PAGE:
Shared Futures? Lebanon and Northern Ireland ARCHIVE – 29-4-14
So it would seem that with each passing post, I get further and further away from the Levant! Well if you bear with me, there is a point to the western detour.
Every year I am lucky enough to organise a half-day conference with a contingent from the Netherlands Defence Academy (NDA). Basically a group of their final year undergrad students come to Northern Ireland (NI) to learn about the conflict.
They talk with MLAs, security forces and take tours of the major conflict points and learn from the oral history given on those tours. Basically it gives these young scholars an insight into the complexities of deeply divided societies, useful, because a number of them will go on to serve in places like it round the world during peace-keeping missions.
One part of their stay is to come to QUB and discuss the role of the consociational politics in the management of NI’s conflict. (Consociationalism was originally codified by Dutch scholar Arend Ljiphart when he observed the Dutch system).
The consociational model has received criticism throughout the years, the chief among them is that rather than ‘solving’ or addressing the root causes of conflict, it accepts the divides and accommodates them, therefore, conflicts do not transform and are entrenched.
Consociationalists answer this point by stating that the point of consociational mechanisms is a means to end conflict, to stop bloodshed first and foremost. By bringing warring parties to a table, more normatively acceptable democratic principles have the space to take hold, away from violence.
This year the discussion with the students from the NDA focused on the transformative aspect (or lack thereof) of consociationalism. The original consociational example of the Netherlands provides a shinning example of how a formerly divided society and was able to move towards ‘standard practical’ politics.
What is really interesting, is that the Netherlands made this transition within 2 generations, and if observing NI’s politics has shown, 2 generations would be quite surprising (read: extremely).
So it begged the question. What factors meant that the Dutch society could move away from the consicational conflict ‘management’ practices and ‘transform’ their conflict? Several factors were highlighted by the NDA students:
1: The absence of violence (or major outbreaks of violence) between the different communities.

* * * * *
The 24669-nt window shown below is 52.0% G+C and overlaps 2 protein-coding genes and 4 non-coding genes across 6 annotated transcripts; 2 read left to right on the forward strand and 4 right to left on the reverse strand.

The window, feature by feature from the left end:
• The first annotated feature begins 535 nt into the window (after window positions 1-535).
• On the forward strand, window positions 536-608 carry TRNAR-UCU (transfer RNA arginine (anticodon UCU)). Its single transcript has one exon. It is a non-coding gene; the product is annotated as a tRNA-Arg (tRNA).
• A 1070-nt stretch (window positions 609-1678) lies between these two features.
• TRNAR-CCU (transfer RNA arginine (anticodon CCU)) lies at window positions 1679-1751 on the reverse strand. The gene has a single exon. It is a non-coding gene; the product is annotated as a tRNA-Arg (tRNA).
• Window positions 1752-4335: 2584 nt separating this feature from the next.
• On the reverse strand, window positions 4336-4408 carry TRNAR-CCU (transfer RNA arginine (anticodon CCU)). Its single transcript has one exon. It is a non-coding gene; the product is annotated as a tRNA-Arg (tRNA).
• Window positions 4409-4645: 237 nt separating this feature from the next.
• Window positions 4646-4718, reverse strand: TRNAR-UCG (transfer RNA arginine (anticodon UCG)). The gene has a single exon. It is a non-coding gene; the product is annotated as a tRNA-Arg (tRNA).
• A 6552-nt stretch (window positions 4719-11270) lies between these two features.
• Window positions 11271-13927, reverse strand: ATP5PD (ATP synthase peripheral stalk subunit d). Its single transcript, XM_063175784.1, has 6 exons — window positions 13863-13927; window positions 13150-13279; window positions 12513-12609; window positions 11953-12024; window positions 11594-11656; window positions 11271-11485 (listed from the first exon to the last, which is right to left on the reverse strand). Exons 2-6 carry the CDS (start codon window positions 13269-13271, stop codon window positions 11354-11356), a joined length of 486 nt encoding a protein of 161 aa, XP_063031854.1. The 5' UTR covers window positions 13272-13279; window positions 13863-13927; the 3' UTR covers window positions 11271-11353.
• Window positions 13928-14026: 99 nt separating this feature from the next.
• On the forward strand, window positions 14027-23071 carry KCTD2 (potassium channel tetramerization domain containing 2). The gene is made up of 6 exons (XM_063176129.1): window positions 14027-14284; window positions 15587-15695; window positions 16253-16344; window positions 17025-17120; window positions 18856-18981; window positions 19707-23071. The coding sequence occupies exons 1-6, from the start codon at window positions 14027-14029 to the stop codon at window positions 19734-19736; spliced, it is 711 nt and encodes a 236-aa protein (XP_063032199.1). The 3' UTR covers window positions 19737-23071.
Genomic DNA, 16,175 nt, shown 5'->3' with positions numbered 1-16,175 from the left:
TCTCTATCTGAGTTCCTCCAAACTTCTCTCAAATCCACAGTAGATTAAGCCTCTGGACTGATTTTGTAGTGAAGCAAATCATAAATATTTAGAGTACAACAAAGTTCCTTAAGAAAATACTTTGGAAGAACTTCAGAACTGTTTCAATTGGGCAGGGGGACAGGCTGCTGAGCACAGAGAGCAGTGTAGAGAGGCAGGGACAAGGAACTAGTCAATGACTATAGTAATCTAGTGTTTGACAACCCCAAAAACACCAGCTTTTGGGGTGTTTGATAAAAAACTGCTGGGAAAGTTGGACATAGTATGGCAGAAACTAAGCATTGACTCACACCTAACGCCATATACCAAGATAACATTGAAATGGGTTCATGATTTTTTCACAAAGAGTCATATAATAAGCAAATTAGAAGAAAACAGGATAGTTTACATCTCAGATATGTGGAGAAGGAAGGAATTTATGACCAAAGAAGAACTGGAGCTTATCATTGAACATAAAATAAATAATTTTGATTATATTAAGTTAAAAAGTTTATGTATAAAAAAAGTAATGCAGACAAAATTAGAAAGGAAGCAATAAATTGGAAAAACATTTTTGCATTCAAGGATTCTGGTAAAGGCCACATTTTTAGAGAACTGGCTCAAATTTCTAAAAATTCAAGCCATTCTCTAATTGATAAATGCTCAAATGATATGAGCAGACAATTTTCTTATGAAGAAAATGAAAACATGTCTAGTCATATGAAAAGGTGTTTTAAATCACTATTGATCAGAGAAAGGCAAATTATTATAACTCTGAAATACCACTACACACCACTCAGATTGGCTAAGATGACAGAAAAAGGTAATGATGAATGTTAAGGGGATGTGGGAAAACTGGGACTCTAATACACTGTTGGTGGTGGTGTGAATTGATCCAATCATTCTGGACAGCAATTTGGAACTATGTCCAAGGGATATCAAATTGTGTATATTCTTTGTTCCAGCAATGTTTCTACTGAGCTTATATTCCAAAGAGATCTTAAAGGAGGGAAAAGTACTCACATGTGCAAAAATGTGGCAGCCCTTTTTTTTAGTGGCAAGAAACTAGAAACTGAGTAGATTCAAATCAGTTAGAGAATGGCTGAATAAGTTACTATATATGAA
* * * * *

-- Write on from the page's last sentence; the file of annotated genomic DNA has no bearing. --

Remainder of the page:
2: The presence of and the occupation of Nazis, that meant that all Dutch felt a collective grievance in the face of common foe.
3: The creation of a coherent and accepted national identity. When, compared to the NI case, we have two component identities that apparently cannot be reconciled.
When the 3rd point was raised, I found myself thinking about another consociational arrangement, Lebanon (ah the point you say!). But when compared to NI, Lebanon has a much more coherent sense of national identity.
Before the Lebanese civil war, there was great debate on whether the state in its mandate created formulation, was a real or fictitious entity. Arab nationalists argued that France had dismembered Lebanon from a greater Syrian state.
Interestingly though, by the end of the Lebanese civil war the idea of Lebanon in its current borders was solidified. This is seen in the Taif agreement:
“Lebanon’s soil is united and it belongs to all the Lebanese. Every Lebanese is entitled to live in and enjoy any part of the country under the supremacy of the law. The people may not be categorized on the basis of any affiliation whatsoever and there shall be no fragmentation, no partition, and no repatriation [of Palestinians in Lebanon]”
With that, there is now very little dispute or debate among the vast majority of people that they are all Lebanese.
However, this has failed to materialize into transformative politics that would bridge the divided society. Often times, sub-identities create lines of difference, negating the presence of an overarching national loyalty.
NI, (which does have a very small percentage who aspire to reconcile British and Irish identity into a Northern Irish single) and Lebanon (with its firm national loyalty common among all), experience similar symptoms of deeply divided societies.
Which leads me to conclusion that an overarching national identity is not as an important a factor, or at the very least not important enough to draw people together without the help of other factors.
Certain factors like cross-community education, or greater shared geographical community spaces maybe required. As both NI and Lebanon share divides in these issues.
From a cursory look, it seems that very little can be done to transform ‘ethnic/national’ divides without the communities sharing formative education together and without living together, regardless of the presence of consociational mechanisms or not.
So what other factors are vital to helping transform conflict? Is education and shared space even that important? Please share your thoughts below.